This year’s Brits Off Broadway series has been launched with “Instructions for American Servicemen in Britain,” an intended comic romp by three men in a play directed and co-written by John Walton and presented as if the audience were World War II GIs at a base in England being informed about their surroundings and duties. Some of it is funny, but the humor eventually becomes too bloody silly. The show has been adapted from the Bodleian Library’s publication, Instructions for American Servicemen, 1942.

All three actors are listed as co-writers. Before the show begins uniformed James Millard as Lieutenant Schultz affably approaches audience members to converse. He and I chatted a bit. I told him how my airman cousin based in England during the war was astonished when a gal he met invited him to “Knock me up sometime,” an expression that in England simply means give me a call or visit, much different than our American definition. Millard laughed and said he might use that.

When the show itself begins, Dan March as imperious Colonel Atwood starts to harangue us (we troops) and presumes to educate us. The comedy stems from an avalanche of misinformation, bumbling and wordplay, and the show assumes the nature of a satire. Eventually we get the presence of Matt Sheahan as the British Major Gibbons and there is generous horseplay with the interaction of all three. They are very funny guys as performers, but the material begins to wear than and then sucks in the second act.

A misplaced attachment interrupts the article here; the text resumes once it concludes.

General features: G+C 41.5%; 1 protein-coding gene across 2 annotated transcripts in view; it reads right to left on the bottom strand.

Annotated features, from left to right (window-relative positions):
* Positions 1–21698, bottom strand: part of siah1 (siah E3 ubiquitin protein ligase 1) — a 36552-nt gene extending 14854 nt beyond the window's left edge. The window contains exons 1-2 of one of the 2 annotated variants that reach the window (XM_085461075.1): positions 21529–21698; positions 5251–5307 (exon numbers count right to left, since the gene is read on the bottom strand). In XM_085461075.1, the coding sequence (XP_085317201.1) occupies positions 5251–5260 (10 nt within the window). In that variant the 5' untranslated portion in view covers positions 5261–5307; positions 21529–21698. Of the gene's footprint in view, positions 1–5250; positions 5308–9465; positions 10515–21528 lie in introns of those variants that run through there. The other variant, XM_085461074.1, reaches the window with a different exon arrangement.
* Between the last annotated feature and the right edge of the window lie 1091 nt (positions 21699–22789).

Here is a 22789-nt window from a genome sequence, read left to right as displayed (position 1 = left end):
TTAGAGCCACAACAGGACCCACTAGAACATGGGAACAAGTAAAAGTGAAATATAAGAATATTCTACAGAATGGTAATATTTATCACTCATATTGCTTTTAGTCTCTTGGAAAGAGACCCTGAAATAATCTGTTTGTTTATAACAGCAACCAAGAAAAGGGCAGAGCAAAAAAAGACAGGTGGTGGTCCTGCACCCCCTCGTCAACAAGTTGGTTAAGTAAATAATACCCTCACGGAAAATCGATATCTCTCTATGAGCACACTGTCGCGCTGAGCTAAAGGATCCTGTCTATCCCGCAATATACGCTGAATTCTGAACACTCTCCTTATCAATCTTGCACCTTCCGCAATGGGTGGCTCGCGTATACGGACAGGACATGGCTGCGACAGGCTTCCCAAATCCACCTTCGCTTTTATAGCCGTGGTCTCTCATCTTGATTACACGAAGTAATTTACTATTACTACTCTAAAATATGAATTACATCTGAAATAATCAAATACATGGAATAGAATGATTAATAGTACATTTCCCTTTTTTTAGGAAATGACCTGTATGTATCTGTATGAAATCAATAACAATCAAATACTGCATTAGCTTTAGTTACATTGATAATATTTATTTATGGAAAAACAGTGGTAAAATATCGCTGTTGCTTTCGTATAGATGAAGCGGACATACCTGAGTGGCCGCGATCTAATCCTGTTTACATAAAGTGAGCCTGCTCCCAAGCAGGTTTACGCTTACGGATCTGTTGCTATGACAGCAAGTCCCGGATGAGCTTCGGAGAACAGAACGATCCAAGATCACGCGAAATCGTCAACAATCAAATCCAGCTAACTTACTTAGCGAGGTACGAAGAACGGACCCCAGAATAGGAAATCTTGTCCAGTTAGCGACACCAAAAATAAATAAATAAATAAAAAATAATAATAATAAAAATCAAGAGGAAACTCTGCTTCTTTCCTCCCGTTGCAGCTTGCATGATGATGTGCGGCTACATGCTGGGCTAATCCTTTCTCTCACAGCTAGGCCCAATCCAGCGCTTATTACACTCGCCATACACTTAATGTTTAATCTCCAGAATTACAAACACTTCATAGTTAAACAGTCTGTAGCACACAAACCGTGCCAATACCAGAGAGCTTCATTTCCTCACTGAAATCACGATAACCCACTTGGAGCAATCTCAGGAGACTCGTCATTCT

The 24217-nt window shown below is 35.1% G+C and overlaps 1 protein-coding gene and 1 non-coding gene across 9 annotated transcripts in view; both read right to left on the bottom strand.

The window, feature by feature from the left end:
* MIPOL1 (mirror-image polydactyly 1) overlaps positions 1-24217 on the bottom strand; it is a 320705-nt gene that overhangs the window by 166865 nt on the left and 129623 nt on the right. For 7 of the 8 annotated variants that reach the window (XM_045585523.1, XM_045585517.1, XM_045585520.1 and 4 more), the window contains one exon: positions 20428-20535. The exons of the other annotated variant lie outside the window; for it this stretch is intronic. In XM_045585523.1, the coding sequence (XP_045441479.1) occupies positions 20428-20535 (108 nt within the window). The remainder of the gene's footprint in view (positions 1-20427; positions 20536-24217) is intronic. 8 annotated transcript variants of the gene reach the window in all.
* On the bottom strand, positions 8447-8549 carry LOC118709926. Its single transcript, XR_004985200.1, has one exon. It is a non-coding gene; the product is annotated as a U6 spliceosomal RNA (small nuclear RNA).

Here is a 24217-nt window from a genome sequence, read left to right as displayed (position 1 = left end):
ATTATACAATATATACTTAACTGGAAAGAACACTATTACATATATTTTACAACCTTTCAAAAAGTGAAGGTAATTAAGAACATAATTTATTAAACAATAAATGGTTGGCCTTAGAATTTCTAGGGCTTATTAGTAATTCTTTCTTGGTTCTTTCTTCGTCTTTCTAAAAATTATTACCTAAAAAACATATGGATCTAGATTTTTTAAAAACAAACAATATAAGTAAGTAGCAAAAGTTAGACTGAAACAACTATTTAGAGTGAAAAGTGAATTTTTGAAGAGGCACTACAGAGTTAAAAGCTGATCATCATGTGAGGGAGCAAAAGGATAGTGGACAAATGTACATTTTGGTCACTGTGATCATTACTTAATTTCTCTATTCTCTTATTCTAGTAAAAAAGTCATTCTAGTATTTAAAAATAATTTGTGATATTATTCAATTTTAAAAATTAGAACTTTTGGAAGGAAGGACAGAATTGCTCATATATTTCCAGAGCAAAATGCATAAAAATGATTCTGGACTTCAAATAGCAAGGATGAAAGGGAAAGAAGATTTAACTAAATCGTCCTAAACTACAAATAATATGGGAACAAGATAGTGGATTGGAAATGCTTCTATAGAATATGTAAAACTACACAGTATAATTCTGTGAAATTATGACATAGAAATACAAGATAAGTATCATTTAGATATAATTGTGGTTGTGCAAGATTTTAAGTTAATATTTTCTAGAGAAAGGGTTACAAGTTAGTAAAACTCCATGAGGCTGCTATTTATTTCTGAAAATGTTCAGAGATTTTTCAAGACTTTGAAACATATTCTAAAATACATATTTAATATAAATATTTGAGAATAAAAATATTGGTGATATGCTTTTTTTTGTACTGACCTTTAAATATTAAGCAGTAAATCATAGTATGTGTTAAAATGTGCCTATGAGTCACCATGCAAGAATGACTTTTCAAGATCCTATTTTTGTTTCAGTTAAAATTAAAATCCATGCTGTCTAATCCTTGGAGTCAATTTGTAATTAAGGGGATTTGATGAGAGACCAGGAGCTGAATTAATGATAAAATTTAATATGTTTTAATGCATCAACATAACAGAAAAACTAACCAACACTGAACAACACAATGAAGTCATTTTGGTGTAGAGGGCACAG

There is use of a bit of puppetry in a satirical portrayal of German officers addressing their troops, but soon the action moves into “Apple Day” dancing and things get nuttier and nuttier. Corny audience participation is solicited. Handkerchiefs are passed out for waving as directed. I have to say that many in the audience at the performance I attended seemed to be enjoying themselves immensely in taking part.

If this sort of crazy comedy is your cup of tea, you may have a good time. But by early into the second act I had had enough. A59E59 Theaters, 59 East 59th Street, Phone: 646-892-7999. Reviewed April 22, 2019.

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